What’s your reward? Finding out that people are overwhelmingly in favor of making your addictive and potentially deadly habit MORE expensive.
67% of voters favor a $1 tax per pack of cigarettes, according to a report from the Robert Wood Johnson foundation. Voters far prefer this tax to budget cuts or other tax increases. The report indicates that states could raise up $9 billion to help counter the… Read more…
Do you like to pair your quintuple-cheeseburger (The High Five!) with a soft drink big enough to swim in and loaded with enough fizzy additives to clean limestone?
Are you a lobbyist for a large soda company that long ago traded your chance for any sort of spiritual salvation for piles of stress and increasingly redundant money?
Are you perhaps a lawmaker who long ago became jaded and no longer harbors any delusion about helping people?
If you answered “yes” or “huh?” to any or all of these questions, there’s good news for you out of Washington: The soft-drink industry has doused plans to tax their sugary concoctions. Mere months ago, it looked bleak for pop-makers: public health… Read more…
California is dealing with the most intense budget crunch in the country. One proposal for dealing with the financial hardship is one quite familiar to glassy-eyed freshman on 3 a.m. Taco Bell runs everywhere: marijuana.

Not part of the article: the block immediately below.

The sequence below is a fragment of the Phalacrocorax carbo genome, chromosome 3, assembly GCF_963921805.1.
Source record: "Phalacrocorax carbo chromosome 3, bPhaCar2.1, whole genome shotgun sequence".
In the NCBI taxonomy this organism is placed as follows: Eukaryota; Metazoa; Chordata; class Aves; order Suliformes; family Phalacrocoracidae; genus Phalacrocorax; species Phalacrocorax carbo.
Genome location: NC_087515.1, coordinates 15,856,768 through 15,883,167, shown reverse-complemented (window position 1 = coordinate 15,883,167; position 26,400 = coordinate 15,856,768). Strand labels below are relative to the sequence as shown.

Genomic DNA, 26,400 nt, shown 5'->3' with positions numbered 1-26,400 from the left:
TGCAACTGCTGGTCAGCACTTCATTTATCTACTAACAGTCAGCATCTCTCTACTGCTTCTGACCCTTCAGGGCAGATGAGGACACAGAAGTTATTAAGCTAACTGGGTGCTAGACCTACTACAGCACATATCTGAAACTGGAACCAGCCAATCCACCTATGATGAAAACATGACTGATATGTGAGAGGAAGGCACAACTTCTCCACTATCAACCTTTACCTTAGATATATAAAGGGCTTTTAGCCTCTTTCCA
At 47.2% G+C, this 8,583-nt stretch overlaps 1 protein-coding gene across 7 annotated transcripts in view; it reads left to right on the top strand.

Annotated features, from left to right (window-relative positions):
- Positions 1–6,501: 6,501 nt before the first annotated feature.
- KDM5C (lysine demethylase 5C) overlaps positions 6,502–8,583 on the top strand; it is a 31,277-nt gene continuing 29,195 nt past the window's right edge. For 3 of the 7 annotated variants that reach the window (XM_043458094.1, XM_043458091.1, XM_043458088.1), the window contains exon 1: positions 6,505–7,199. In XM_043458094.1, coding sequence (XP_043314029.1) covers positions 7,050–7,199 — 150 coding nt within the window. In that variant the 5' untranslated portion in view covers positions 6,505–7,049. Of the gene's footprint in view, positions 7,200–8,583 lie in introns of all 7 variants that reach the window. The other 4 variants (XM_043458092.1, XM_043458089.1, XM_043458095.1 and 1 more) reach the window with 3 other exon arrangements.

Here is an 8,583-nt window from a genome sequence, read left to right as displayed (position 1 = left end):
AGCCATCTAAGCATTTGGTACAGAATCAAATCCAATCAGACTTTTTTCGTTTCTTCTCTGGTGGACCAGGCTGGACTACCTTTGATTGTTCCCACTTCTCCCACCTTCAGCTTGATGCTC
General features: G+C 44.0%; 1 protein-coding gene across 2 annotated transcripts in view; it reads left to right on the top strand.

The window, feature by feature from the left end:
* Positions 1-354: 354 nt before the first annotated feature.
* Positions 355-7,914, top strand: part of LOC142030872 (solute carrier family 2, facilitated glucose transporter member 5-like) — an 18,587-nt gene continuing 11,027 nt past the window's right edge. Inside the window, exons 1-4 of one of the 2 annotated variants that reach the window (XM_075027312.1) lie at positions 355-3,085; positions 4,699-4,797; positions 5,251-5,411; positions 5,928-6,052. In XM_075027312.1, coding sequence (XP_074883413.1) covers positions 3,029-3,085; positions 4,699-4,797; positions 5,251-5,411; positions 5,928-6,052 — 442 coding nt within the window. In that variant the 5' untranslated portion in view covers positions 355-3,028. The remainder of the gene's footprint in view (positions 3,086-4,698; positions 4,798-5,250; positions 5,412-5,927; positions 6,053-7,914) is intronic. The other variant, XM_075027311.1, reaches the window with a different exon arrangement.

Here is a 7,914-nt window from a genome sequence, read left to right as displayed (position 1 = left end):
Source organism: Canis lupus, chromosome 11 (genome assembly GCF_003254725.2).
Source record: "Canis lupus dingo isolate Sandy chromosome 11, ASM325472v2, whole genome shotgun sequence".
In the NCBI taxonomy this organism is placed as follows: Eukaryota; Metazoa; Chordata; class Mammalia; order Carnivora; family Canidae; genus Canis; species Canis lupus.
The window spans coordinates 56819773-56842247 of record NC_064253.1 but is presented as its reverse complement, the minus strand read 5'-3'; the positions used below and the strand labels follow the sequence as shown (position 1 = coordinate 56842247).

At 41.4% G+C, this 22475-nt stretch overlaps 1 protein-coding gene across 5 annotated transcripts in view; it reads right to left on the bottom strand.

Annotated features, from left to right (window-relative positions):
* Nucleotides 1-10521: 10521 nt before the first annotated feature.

Who says money can’t grow on trees?
While this plan doesn’t involve special heatlamps and a closet full of contraband, it would seek to profit from the growing and distribution of marijuana. Growers, retailers and distributors in California (where the drug is legal) would have to register with the state and pay a licensing fee. The drug itself would be subject to a tax of up to 41%.
State Senator Ron Calderon is to introduce the bill, which is being pushed by Board of… Read more…
Uncle Sam went to the WTO loaded for… well, it looks like Sam just wanted to go get loaded. On good ol’ US-brand firewater, that is!
According to Reuters.com, the US is pissed at the Philippine government. Why? Well, Obama’s tax lieutenants have a problem with the Philippine’s distaste of Jack Daniels. The miniature nation of islands has an excise tax on America’s Whiskey and gin. No big deal, except the tax on American spirits is anywhere between 10-40 percent more than those from within its own borders.
Listen, Philippines. America will look the other way if you kick around your second-class citizens or engage in some illegal arms dealing. The government could even deal with your tiny country… Read more…
Investors have long known that December and January are among the best months for stocks. Most investors know why, too: late in the year, it’s possible to sell losing stocks in order to shelter profits from the rest of the year. For example, if you’ve lost $1000 on GE, and made $1000 on IBM, you can sell both, take both losses—and pay not capital gains taxes on your profit.
Because of this, it makes sense to sell at the end of the year. (The IRS will let you buy the stocks back after 30 days and still give you the tax penalty.) And if people are selling stocks they still like, they’re going to buy them back later. All this… Read more…